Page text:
Food, fun, and a parade at the Portuguese-American Club Feast

Food, fun, and a parade at the Portuguese-American Club Feast

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Grupo Folclorico do Clube Madeirense S.S. Sacramento of New Bedford is always a hit in the parade. — Photo by Angelina Godbout

After an hour waiting for a drenching rain shower to pass, the Portuguese-American (P-A) Club Feast of the Holy Ghost parade got underway Sunday with all of the color and tradition that makes this one of the highlights of the year for many Islanders.

Grupo Folclorico do Clube Madeirense S.S. Sacramento of New Bedford, a traditional dance group in colorful period costumes marched beside P-A Club board members and local elected officials.

On the way, the parade paused at Our Lady Star of the Sea to crown Emma Williamson, part of the tradition to honor Queen Isabella of Portugal, who sold her crown jewels to feed the poor. Each year, the P-A club crowns a young girl from Our Lady Star of the Sea’s first communion class.

On Saturday, the heat didn’t stop the fun at the P-A club, where the annual Feast of the Holy Ghost got underway. Kids jumped on bouncy slides, got their faces painted and played games; everyone ate sopa, sweetbreads and fried dough while D.J. Prime supplied the soundtrack.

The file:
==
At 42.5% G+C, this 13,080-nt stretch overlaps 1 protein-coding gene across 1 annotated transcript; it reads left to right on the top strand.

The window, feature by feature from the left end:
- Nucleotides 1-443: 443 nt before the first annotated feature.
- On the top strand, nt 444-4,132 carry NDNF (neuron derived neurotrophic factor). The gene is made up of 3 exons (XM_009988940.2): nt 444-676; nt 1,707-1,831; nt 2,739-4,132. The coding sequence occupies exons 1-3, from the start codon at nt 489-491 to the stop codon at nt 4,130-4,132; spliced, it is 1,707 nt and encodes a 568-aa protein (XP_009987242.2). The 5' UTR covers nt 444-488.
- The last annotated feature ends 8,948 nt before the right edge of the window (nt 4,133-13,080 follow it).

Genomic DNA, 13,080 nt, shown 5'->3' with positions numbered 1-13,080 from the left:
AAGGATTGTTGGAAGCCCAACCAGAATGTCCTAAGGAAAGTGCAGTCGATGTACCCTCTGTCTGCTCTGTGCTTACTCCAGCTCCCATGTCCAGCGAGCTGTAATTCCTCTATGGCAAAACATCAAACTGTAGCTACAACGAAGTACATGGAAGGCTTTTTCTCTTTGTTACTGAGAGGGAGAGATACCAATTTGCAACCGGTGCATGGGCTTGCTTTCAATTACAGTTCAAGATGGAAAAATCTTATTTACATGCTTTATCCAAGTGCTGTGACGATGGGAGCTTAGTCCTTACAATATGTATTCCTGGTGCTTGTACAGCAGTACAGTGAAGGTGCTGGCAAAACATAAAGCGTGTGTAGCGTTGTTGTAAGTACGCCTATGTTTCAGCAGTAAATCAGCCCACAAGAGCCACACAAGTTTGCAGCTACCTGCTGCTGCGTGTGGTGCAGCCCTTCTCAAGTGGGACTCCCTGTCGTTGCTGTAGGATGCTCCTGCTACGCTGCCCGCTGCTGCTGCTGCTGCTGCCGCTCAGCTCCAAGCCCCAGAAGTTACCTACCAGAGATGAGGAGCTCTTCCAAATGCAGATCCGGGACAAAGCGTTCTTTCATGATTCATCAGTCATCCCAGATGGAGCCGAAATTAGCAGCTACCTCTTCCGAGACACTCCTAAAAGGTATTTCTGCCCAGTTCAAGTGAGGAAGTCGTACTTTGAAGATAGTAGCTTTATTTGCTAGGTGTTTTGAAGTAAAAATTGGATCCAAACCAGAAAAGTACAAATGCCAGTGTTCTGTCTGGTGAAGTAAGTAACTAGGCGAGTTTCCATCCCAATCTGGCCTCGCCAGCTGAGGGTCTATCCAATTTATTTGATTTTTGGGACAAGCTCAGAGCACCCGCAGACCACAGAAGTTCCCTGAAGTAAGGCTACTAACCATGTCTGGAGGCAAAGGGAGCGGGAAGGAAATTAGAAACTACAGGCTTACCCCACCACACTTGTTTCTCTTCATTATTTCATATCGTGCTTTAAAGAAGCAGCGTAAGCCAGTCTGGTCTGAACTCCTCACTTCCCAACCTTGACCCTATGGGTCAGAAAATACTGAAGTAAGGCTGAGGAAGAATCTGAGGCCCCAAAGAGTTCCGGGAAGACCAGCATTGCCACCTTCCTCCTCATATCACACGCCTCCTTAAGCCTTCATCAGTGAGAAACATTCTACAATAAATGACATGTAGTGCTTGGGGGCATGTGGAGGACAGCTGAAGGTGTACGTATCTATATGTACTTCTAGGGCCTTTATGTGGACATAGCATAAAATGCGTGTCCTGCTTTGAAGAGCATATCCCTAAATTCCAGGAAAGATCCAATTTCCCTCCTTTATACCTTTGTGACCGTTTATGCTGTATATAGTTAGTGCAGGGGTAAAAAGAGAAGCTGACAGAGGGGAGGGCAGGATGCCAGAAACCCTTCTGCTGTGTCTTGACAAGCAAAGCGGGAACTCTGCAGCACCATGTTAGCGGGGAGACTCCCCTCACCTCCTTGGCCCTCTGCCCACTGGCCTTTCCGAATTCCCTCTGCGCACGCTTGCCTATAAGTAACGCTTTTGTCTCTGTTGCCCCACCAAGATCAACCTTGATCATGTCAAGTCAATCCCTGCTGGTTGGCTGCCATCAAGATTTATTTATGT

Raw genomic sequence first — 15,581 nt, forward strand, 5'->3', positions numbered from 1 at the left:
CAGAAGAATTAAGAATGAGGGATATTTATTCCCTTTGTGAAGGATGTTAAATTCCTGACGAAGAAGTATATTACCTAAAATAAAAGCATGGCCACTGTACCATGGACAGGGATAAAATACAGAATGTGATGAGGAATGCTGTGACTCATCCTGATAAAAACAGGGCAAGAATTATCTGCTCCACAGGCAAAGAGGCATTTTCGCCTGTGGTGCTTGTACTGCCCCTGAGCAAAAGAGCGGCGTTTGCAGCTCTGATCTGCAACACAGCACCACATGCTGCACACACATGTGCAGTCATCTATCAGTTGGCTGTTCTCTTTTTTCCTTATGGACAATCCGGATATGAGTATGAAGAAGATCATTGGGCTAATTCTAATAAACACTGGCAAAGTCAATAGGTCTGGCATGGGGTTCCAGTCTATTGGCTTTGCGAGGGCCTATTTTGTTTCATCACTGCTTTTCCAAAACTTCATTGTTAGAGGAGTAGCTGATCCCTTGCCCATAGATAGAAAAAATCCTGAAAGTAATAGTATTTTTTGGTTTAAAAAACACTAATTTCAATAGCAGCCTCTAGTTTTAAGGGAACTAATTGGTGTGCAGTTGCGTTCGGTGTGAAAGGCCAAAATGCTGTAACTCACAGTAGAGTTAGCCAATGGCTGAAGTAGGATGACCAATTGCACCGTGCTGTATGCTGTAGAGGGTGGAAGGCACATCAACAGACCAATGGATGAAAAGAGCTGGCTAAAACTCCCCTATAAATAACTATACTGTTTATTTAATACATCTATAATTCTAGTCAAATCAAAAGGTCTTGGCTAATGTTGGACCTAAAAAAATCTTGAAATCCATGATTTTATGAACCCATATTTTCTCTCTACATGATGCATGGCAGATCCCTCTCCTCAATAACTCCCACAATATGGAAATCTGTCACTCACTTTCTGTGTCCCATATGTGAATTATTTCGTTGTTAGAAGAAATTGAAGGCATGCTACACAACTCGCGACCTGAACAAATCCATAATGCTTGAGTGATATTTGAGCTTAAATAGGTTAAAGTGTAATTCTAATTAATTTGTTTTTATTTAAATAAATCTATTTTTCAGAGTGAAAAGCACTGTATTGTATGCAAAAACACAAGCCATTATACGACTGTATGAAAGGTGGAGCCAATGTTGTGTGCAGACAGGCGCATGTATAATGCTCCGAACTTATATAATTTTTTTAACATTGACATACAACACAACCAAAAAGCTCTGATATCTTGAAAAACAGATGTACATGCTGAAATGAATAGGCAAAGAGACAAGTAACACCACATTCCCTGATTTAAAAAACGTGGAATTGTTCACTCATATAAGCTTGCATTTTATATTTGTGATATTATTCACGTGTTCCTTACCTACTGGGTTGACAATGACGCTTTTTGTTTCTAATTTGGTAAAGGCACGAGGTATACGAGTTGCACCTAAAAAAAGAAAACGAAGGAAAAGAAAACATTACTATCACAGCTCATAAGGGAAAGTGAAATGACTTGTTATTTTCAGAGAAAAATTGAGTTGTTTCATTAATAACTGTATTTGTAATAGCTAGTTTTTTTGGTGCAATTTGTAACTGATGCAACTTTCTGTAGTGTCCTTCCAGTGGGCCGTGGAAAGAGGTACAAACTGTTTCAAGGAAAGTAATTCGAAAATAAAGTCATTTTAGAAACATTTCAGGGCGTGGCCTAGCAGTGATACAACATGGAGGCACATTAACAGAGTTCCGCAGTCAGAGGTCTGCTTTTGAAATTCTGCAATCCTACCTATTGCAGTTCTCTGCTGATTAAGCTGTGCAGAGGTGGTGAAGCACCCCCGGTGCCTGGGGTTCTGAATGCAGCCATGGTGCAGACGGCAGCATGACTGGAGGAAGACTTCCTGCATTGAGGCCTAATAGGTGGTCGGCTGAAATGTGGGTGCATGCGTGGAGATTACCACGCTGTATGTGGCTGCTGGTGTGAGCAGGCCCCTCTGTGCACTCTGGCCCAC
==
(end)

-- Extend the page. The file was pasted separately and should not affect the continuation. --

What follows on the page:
The Feast of the Holy Ghost dates back to Queen Isabella of Aragon, who lived from 1271 to 1336 and was known for her generosity. During a famine, the Queen offered her crown to the Holy Spirit in return for a miracle. As she left the church, the story goes, the Queen saw that the harbor had filled with ships carrying food.

Most agree that the traditional festival that grew out of that story took hold on Martha’s Vineyard in about 1882, when Manuel S. deBettencourt moved the Island from Graciosa, one of the Azores, and brought a silver crown with him. The Oak Bluffs P-A club has been hosting the event, with its feast, and parade, since the 1920s.

Each year, it’s obvious that the Feast of the Holy Ghost isn’t just about celebrating the generosity of a long-ago queen, but preserving the bonds that hold a community and a culture together – kindness and goodwill, along with dozens of volunteers, lots of shared laughs, and great food. And did we mention the fun? Times editor Eleni Roriz reports the lively crowd “danced outside to the music of DJ Ricky Prime, munched on everything from oysters to grill-your-own kabobs to fried dough.”